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Remixing Techniques: Arranging and Song Form
Illustration by John Hersey

Listening to stems and deciding on the musical direction


From:

Remixing Techniques: Arranging and Song Form

with Josh Harris

Video: Listening to stems and deciding on the musical direction

Building on the previous movie, it's time to import all of the remix parts, or what I like to call stems, into our session and listen through everything. But first, let me clarify what stems are, in case some of you might not be familiar with the term. A stem is a bounce of a file as it sat in the final mix of the song. In other words, a drum stem is a bounce of all the drums as one stereo file with their EQ compression and volume automation settings from the final mix of the song. For most remixes, I receive vocal stems only, which typically includes a stereo file of the lead vocal and a stereo file of the background vocals.
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  1. 2m 59s
    1. Welcome
      1m 17s
    2. What you should know before watching this course
      23s
    3. Why did we record this course in four different DAWs?
      49s
    4. Using the exercise files
      30s
  2. 4m 58s
    1. A general overview of musical arranging
      2m 4s
    2. An overview of remix arranging
      1m 34s
    3. An overview of radio and club arranging
      1m 20s
  3. 51m 30s
    1. Referencing the original or demo version of the song
      3m 2s
    2. Listening to stems and deciding on the musical direction
      4m 36s
    3. Creating a sketch arrangement
      8m 36s
    4. Developing the drums and bass
      13m 31s
    5. Adding synths
      8m 43s
    6. Adding guitars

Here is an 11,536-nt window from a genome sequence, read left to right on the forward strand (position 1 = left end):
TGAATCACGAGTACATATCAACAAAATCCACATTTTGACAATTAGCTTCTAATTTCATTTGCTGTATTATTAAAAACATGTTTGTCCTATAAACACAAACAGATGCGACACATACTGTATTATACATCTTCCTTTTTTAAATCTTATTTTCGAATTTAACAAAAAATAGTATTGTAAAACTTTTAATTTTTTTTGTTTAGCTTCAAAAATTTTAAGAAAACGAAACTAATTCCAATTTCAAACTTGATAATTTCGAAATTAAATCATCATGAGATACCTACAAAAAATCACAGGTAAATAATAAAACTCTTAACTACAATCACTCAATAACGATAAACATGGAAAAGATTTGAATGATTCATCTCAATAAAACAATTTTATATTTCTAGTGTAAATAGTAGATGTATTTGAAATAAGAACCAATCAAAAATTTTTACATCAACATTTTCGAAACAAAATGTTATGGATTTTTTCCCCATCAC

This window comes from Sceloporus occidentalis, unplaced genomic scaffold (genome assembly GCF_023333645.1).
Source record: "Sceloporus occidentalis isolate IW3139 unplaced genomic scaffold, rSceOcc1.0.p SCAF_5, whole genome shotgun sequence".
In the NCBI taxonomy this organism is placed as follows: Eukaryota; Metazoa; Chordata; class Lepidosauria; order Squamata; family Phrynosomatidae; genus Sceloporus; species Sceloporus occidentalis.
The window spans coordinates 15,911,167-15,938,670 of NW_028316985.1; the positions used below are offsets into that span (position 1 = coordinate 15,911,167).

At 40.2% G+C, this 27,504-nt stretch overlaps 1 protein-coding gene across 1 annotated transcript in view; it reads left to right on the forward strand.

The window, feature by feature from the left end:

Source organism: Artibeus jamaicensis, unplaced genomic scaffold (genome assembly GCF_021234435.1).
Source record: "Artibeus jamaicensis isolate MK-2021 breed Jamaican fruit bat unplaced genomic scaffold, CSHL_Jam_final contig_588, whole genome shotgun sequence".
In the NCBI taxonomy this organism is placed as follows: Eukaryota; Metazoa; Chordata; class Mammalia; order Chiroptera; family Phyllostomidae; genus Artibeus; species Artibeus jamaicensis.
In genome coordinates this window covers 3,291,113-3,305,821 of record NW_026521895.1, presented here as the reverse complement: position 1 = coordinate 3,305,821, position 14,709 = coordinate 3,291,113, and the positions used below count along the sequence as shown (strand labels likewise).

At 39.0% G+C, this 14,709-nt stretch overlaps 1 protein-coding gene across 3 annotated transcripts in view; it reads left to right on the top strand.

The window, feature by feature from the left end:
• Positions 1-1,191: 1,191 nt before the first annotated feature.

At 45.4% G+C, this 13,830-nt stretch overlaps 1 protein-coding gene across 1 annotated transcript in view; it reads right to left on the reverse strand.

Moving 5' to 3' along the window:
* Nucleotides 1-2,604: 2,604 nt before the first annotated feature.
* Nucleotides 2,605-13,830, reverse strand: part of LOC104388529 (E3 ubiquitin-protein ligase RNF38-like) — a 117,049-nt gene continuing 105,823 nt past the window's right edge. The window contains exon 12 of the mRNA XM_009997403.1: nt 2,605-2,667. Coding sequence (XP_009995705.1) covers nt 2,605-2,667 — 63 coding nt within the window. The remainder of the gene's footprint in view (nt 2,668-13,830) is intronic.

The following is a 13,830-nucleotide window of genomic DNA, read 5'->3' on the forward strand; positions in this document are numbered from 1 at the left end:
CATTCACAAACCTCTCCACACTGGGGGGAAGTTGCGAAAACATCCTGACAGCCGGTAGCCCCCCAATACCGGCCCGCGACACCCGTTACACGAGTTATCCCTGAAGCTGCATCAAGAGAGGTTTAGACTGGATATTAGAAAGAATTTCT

7m 49s
    7. Arranging the rest of the song
      5m 13s
  4. 51m 54s
    1. Referencing the original or demo version of the song
      5m 7s
    2. Listening to stems and deciding on the musical direction
      3m 42s
    3. Time stretching stems and creating a sketch arrangement
      11m 18s
    4. Developing the drums and bass
      11m 10s
    5. Adding synths
      10m 30s
    6. Working from the hype backwards
      4m 27s
    7. Arranging the rest of the song
      5m 40s
  5. 18m 31s
    1. Trimming down the club version
      3m 32s
    2. Identifying arrangement changes within the body of the song
      9m 44s
    3. Listening through the final arrangement
      5m 15s
  6. 19m 38s
    1. Adding a vocoder
      5m 36s
    2. Adding filtered delays to vocals
      7m 42s
    3. Adding drum fills
      6m 20s
  7. 14m 48s
    1. Listening through the final radio mix
      4m 12s
    2. Listening through the final club mix
      6m 47s
    3. Listening through the final radio edit
      3m 49s
  8. 38s
    1. Final thoughts and next steps
      38s

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Remixing Techniques: Arranging and Song Form
2h 44m Intermediate Dec 10, 2012

Viewers: in countries Watching now:

In this course, author Josh Harris shows how to create radio and club arrangements, and a radio edit of a club mix. He utilizes four different digital audio workstations (DAWs)—Pro Tools, Ableton Live, Logic, and Reason—and shows how to build different arrangements from the ground up, by adding guitars, drums, bass, and synths. Each DAW explores different types of arranging scenarios. Plus, learn how to add ear candy and take your arrangements to another level.

Topics include:
  • Reviewing the different types of arranging: music, remix, and radio/club
  • Referencing a previous version of the song
  • Listening to stems
  • Creating a sketch arrangement
  • Adding synths and guitars
  • Developing the drums and bass
  • Using time stretching
  • Creating a radio edit from a club mix
  • Adding special effects like drum fills and delays
Subjects:
Audio + Music DAWs Mixing Music Production Audio Plug-Ins Mastering Remixing
Software:
Ableton Live Logic Pro Pro Tools Reason